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Jellicoe: The Grand Fleet

THE writing of this record of the work of the Grand Fleet from the outbreak of war until the end of November, 1916, of which little has been heard by the nation hitherto, has helped to fill in days of leisure. The manuscript was finished by the early autumn of 1918, but publication was deferred for obvious reasons. When the armistice had been signed and the German Navy had, for all practical purposes, ceased to exist, I felt free to issue the book. The final revision has been done hastily owing to my early departure for the Dominions, and in the circumstances I hope I may rely on the indulgence of readers if any clerical errors have escaped me. In order to minimize the chances of such errors Mr. Archibald Hurd, to whom I am much indebted, has kindly read the proofs.

The narrative necessarily includes an account of the organisation and development of the Grand Fleet, and its bases, by successive steps, after the hoisting of my flag on the outbreak of hostilities; and the manner in which the changing conditions of naval warfare were met is also dealt with.

Admiral Mahan, amongst others, has truly said that whilst the principles of naval strategy are unchangeable,, experience in war and changes in the weapons with which war is waged may profoundly affect the application of those principles.

The truth of this statement was shown in the Russo- Japanese war; in the short interval between 1904 and 1914 further great advances took place in the technique of warfare; these produced a striking influence on strategy and tactics during the late War.

The reasons which made it necessary, during the War, to hide from public view the work of the Grand Fleet, no longer exist, and it will no doubt be of interest to the nation to learn something of its operations, especially as, for various justifiable reasons, few despatches were issued dealing with its activities. So far as the Battle Fleet was concerned, the Battle of Jutland was the one exception, and that despatch was written and published at a time when it was necessary to conceal a good deal from the enemy.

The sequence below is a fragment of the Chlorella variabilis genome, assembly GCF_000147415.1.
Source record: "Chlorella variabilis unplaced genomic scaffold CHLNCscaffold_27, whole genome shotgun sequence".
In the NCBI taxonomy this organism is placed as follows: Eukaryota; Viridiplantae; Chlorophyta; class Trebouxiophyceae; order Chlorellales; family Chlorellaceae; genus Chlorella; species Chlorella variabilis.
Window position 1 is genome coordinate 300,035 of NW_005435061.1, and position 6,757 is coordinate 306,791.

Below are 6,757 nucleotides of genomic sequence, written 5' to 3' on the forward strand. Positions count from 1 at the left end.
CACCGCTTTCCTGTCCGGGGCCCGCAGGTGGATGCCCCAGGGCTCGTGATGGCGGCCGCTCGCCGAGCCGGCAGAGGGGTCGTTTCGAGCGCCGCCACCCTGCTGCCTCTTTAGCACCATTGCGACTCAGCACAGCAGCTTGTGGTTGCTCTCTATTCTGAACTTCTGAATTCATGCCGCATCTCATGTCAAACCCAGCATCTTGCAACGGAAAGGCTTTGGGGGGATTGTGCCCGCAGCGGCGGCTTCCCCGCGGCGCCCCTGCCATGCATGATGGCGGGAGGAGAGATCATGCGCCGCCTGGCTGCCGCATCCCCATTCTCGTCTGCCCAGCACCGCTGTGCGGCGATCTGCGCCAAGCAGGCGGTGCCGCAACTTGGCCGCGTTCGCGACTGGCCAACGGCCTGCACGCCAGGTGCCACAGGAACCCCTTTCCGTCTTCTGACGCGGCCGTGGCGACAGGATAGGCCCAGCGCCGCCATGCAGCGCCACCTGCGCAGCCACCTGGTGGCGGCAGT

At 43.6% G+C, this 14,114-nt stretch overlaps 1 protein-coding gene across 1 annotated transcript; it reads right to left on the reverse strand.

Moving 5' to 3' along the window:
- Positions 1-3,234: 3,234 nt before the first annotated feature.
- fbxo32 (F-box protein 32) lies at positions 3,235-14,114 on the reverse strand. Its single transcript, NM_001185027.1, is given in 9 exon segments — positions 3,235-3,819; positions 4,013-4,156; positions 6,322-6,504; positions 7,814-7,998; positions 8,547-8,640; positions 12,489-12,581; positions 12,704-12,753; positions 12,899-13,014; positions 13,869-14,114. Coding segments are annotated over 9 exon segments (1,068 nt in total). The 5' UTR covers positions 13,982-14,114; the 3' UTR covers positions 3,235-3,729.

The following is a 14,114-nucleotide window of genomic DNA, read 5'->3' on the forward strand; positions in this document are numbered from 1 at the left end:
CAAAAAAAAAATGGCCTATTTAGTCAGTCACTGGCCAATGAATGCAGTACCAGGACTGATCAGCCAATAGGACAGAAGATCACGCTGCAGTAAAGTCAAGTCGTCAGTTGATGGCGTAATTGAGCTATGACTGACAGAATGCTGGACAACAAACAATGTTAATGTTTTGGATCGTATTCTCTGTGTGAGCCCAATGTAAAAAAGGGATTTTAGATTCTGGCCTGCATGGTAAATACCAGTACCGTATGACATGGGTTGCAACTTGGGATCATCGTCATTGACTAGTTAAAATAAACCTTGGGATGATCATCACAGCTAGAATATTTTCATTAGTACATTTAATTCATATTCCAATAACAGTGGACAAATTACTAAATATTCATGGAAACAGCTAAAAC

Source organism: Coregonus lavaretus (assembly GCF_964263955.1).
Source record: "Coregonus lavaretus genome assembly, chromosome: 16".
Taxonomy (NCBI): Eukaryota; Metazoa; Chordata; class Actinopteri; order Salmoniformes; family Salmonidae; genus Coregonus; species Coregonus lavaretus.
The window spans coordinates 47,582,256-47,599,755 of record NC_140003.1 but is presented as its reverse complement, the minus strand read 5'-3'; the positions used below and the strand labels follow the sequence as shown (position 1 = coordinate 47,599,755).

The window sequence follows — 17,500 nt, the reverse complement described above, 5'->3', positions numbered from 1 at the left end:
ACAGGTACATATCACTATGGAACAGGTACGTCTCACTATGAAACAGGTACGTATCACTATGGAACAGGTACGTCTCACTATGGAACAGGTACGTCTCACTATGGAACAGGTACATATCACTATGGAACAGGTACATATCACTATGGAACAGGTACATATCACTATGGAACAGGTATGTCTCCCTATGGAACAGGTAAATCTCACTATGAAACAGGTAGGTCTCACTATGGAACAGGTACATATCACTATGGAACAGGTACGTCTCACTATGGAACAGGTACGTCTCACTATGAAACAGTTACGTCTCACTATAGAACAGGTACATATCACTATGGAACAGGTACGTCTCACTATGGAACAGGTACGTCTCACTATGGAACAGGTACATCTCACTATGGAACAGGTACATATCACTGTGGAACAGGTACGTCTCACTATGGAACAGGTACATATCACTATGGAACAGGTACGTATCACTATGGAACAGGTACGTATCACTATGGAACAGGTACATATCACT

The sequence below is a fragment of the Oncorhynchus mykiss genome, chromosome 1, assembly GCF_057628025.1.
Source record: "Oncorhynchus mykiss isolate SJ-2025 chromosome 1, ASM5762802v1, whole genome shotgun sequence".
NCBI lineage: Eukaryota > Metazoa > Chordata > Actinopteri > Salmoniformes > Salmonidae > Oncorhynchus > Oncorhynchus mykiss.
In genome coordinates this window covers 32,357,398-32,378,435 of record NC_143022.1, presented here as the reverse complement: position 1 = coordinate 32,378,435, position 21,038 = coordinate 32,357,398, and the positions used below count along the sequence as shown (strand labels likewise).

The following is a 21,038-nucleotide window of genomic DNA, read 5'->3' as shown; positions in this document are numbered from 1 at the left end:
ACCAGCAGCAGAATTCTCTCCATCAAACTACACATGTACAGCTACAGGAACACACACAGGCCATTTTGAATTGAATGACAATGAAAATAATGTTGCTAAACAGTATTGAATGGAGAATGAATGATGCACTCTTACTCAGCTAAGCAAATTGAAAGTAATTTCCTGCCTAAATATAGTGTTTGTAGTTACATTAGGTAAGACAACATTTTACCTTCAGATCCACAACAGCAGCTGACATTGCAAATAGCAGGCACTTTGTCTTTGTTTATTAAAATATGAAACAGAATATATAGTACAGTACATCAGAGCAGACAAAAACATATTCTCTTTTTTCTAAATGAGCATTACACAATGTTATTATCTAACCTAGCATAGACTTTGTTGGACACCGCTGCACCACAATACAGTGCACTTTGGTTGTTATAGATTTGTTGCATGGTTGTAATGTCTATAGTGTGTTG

As is inevitable, much of the information in this volume is of a technical character and, though interesting to seamen, may prove less so to the general reader. Those who take this view may decide that Chapters IV to X, inclusive, require only to be glanced at. Confidential matter, which it is still undesirable to make public, has been excluded from the book. Some of this may see the light in later years.

The main portion of the book is written in narrative form, but where it is thought that an explanation may be useful as to the reasons which governed any particular movement or decision, such reasons are given in order that opportunity may be afforded the reader of understanding the purpose in view and the manner in which it was hoped to achieve it.

In some parts of the book reference is made to the Germans being superior to us in material. There were many directions, however, in which war experience showed the correctness of our views and the wisdom of our pre-war policy. We did, in fact, obtain a margin of safety in the most essential type of vessel, the capital ship, and we did gain advantage from the heavier calibre of our guns. Naval policy is pursued in peace conditions under inevitable disadvantages in a democratic country, because there are many claims on the Exchequer. Reviewing our pre-war programmes of ship construction and equipment, and bearing in mind the unconsciousness of the nation generally as to the imminence of war, it is matter for satisfaction that the Boards of Admiralty from the beginning of the century were able to achieve so much, and that when at last war became inevitable the nation had in control of its destinies at Whitehall a First Lord and a First Sea Lord who, accepting their responsibility, mobilised the Fleet before war was actually declared, thus securing for us inestimable advantages, as, I hope, I have demonstrated in my record of the Grand Fleet. The years of strenuous work and training carried out by the officers and men of the Fleet, which should never be forgotten, had made of it a magnificent fighting machine, and bore ample fruit during the War.

The Germans, in creating their Fleet, followed generally the British lead. In this book reference is made to the general efficiency of the German Navy and of the good design and fine equipment of their ships. These points were never questioned by British naval officers, and the shameful surrender of the host of the German ships in 1918 did not alter the opinions previously formed. That surrender was the result of broken moral.

More than a hundred years after the Battle of Trafalgar, and after a century of controversy, the Admiralty considered it desirable to appoint a committee to decide whether that action was fought in accordance with the original intentions of the Commander-in-Chief, as embodied in his famous Memorandum. It is hoped that the facts recorded in this book, and the comments accompanying them, constitute a clear statement of the making of the Grand Fleet and the manner in which it endeavoured, whilst under my command, to fulfil its mission.


January 9, 1919.

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